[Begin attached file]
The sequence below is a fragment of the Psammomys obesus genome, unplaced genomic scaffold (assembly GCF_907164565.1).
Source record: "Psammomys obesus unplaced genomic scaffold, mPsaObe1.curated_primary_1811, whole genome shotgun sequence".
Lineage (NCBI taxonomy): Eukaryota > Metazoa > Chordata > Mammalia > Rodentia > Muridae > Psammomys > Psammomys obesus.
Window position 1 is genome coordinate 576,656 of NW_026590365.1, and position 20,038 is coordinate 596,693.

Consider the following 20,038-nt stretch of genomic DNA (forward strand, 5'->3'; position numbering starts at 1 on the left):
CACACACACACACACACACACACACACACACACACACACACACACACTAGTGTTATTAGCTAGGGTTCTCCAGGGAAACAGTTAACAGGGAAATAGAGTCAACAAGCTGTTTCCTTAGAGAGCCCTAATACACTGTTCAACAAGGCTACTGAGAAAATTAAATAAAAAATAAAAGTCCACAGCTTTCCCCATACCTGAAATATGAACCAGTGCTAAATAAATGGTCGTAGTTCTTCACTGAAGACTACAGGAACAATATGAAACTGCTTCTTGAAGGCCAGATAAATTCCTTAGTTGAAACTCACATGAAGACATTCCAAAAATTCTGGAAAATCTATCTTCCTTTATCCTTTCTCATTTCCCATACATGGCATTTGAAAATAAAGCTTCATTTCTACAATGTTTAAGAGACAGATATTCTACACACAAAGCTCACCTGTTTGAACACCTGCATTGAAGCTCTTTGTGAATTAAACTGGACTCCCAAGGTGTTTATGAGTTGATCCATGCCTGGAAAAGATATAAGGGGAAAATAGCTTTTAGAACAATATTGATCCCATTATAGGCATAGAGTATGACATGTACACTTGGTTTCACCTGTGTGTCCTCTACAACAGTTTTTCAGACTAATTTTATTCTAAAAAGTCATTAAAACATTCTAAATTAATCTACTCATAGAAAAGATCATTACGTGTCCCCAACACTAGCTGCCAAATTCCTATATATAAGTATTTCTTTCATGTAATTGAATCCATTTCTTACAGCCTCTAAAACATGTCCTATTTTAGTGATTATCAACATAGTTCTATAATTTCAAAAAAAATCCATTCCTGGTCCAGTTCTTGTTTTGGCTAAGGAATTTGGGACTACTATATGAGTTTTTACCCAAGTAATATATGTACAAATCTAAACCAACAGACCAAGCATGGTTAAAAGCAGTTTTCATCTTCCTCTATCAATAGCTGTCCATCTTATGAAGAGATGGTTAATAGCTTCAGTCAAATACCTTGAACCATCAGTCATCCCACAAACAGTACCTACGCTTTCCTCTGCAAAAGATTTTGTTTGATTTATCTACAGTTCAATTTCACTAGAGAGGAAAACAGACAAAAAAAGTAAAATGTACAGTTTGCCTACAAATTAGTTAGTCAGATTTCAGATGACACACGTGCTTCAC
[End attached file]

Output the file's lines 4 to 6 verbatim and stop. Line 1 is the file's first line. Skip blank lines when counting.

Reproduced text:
Window position 1 is genome coordinate 576,656 of NW_026590365.1, and position 20,038 is coordinate 596,693.

Consider the following 20,038-nt stretch of genomic DNA (forward strand, 5'->3'; position numbering starts at 1 on the left):
CACACACACACACACACACACACACACACACACACACACACACACACTAGTGTTATTAGCTAGGGTTCTCCAGGGAAACAGTTAACAGGGAAATAGAGTCAACAAGCTGTTTCCTTAGAGAGCCCTAATACACTGTTCAACAAGGCTACTGAGAAAATTAAATAAAAAATAAAAGTCCACAGCTTTCCCCATACCTGAAATATGAACCAGTGCTAAATAAATGGTCGTAGTTCTTCACTGAAGACTACAGGAACAATATGAAACTGCTTCTTGAAGGCCAGATAAATTCCTTAGTTGAAACTCACATGAAGACATTCCAAAAATTCTGGAAAATCTATCTTCCTTTATCCTTTCTCATTTCCCATACATGGCATTTGAAAATAAAGCTTCATTTCTACAATGTTTAAGAGACAGATATTCTACACACAAAGCTCACCTGTTTGAACACCTGCATTGAAGCTCTTTGTGAATTAAACTGGACTCCCAAGGTGTTTATGAGTTGATCCATGCCTGGAAAAGATATAAGGGGAAAATAGCTTTTAGAACAATATTGATCCCATTATAGGCATAGAGTATGACATGTACACTTGGTTTCACCTGTGTGTCCTCTACAACAGTTTTTCAGACTAATTTTATTCTAAAAAGTCATTAAAACATTCTAAATTAATCTACTCATAGAAAAGATCATTACGTGTCCCCAACACTAGCTGCCAAATTCCTATATATAAGTATTTCTTTCATGTAATTGAATCCATTTCTTACAGCCTCTAAAACATGTCCTATTTTAGTGATTATCAACATAGTTCTATAATTTCAAAAAAAATCCATTCCTGGTCCAGTTCTTGTTTTGGCTAAGGAATTTGGGACTACTATATGAGTTTTTACCCAAGTAATATATGTACAAATCTAAACCAACAGACCAAGCATGGTTAAAAGCAGTTTTCATCTTCCTCTATCAATAGCTGTCCATCTTATGAAGAGATGGTTAATAGCTTCAGTCAAATACCTTGAACCATCAGTCATCCCACAAACAGTACCTACGCTTTCCTCTGCAAAAGATTTTGTTTGATTTATCTACAGTTCAATTTCACTAGAGAGGAAAACAGACAAAAAAAGTAAAATGTACAGTTTGCCTACAAATTAGTTAGTCAGATTTCAGATGACACACGTGCTTCAC